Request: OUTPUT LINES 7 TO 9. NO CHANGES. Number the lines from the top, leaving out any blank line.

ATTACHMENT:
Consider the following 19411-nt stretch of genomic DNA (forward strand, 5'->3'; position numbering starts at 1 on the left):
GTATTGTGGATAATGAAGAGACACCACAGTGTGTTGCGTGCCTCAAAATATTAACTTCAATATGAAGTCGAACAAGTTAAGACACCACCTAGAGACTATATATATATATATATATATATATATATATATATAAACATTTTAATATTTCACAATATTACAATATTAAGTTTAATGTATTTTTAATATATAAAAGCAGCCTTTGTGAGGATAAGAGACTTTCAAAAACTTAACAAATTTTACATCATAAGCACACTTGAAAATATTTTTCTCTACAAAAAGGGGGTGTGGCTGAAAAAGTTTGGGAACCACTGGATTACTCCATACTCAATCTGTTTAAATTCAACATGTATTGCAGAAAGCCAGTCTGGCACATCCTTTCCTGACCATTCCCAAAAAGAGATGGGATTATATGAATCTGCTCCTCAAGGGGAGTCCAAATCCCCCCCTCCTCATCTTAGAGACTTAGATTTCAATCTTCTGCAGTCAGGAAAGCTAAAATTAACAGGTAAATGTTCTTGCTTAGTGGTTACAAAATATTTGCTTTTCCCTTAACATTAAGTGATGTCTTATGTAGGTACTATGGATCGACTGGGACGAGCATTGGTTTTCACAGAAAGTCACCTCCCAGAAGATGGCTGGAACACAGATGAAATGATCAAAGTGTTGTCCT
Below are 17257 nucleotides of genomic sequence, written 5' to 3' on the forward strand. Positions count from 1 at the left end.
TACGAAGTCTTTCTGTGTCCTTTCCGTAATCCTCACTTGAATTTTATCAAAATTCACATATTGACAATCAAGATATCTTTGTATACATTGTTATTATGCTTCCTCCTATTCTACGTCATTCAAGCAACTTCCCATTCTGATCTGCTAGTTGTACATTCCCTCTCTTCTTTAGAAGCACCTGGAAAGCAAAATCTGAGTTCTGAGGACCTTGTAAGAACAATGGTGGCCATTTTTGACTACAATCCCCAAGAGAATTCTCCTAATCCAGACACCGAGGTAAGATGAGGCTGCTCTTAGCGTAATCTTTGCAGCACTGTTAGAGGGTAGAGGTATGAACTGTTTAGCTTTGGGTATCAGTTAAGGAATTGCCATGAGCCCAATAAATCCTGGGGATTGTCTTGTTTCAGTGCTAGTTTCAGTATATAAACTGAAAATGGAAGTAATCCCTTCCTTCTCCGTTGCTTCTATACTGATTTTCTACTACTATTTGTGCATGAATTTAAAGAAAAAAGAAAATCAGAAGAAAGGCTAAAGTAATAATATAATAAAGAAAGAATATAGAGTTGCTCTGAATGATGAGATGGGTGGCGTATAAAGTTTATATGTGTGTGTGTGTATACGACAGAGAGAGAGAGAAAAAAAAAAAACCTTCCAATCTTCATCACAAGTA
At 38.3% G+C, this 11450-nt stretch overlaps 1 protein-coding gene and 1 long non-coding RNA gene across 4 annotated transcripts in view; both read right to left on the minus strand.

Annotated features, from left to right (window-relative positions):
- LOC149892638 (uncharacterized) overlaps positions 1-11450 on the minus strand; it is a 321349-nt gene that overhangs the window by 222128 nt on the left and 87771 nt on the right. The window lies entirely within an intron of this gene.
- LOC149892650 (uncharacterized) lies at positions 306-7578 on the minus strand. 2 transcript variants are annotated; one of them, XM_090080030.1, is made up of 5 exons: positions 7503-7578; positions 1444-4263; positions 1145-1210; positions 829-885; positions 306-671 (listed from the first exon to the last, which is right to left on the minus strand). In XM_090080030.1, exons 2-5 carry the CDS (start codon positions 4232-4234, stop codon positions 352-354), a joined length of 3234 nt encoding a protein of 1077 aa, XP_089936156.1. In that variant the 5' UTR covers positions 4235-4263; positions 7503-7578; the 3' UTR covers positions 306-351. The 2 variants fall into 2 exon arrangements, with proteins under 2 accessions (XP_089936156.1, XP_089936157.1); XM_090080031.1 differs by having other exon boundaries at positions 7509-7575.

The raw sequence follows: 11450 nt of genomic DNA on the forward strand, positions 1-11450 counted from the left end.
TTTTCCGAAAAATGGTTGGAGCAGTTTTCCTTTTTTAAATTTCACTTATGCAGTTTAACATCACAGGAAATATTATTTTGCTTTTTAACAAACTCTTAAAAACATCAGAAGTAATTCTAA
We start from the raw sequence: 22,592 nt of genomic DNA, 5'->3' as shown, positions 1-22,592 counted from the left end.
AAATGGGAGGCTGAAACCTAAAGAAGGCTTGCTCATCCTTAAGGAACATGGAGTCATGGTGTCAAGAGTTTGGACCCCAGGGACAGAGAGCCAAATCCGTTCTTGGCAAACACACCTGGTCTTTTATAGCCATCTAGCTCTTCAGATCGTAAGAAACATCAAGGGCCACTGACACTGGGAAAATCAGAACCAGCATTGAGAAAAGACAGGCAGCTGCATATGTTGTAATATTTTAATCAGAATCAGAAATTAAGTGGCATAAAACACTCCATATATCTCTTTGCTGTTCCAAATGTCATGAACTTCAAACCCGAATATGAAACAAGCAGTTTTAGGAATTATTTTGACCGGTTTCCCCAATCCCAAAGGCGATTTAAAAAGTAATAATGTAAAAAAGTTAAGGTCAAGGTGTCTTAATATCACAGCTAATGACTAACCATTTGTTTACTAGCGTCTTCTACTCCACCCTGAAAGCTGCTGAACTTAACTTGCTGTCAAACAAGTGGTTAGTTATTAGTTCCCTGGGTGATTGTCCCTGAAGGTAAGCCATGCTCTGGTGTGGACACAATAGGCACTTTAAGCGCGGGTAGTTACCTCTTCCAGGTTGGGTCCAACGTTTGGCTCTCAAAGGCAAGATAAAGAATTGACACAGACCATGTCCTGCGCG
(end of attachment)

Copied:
- LOC149892638 (uncharacterized) overlaps positions 1-11450 on the minus strand; it is a 321349-nt gene that overhangs the window by 222128 nt on the left and 87771 nt on the right. The window lies entirely within an intron of this gene.
- LOC149892650 (uncharacterized) lies at positions 306-7578 on the minus strand. 2 transcript variants are annotated; one of them, XM_090080030.1, is made up of 5 exons: positions 7503-7578; positions 1444-4263; positions 1145-1210; positions 829-885; positions 306-671 (listed from the first exon to the last, which is right to left on the minus strand). In XM_090080030.1, exons 2-5 carry the CDS (start codon positions 4232-4234, stop codon positions 352-354), a joined length of 3234 nt encoding a protein of 1077 aa, XP_089936156.1. In that variant the 5' UTR covers positions 4235-4263; positions 7503-7578; the 3' UTR covers positions 306-351. The 2 variants fall into 2 exon arrangements, with proteins under 2 accessions (XP_089936156.1, XP_089936157.1); XM_090080031.1 differs by having other exon boundaries at positions 7509-7575.

The raw sequence follows: 11450 nt of genomic DNA on the forward strand, positions 1-11450 counted from the left end.